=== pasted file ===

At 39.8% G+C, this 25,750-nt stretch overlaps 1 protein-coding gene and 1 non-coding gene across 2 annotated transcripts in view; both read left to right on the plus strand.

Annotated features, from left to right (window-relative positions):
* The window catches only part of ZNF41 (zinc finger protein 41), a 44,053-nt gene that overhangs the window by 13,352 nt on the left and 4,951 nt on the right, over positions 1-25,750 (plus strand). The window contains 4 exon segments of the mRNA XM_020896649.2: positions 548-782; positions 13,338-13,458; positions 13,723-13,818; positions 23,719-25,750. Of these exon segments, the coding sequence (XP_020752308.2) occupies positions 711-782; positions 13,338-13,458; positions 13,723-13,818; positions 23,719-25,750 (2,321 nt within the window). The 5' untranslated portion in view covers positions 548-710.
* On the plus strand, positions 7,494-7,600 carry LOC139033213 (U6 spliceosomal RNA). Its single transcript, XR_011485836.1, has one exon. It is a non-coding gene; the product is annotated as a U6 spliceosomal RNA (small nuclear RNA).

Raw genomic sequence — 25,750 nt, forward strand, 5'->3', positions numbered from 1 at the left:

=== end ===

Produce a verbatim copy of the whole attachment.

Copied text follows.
At 39.8% G+C, this 25,750-nt stretch overlaps 1 protein-coding gene and 1 non-coding gene across 2 annotated transcripts in view; both read left to right on the plus strand.

Annotated features, from left to right (window-relative positions):
* The window catches only part of ZNF41 (zinc finger protein 41), a 44,053-nt gene that overhangs the window by 13,352 nt on the left and 4,951 nt on the right, over positions 1-25,750 (plus strand). The window contains 4 exon segments of the mRNA XM_020896649.2: positions 548-782; positions 13,338-13,458; positions 13,723-13,818; positions 23,719-25,750. Of these exon segments, the coding sequence (XP_020752308.2) occupies positions 711-782; positions 13,338-13,458; positions 13,723-13,818; positions 23,719-25,750 (2,321 nt within the window). The 5' untranslated portion in view covers positions 548-710.
* On the plus strand, positions 7,494-7,600 carry LOC139033213 (U6 spliceosomal RNA). Its single transcript, XR_011485836.1, has one exon. It is a non-coding gene; the product is annotated as a U6 spliceosomal RNA (small nuclear RNA).

Raw genomic sequence — 25,750 nt, forward strand, 5'->3', positions numbered from 1 at the left: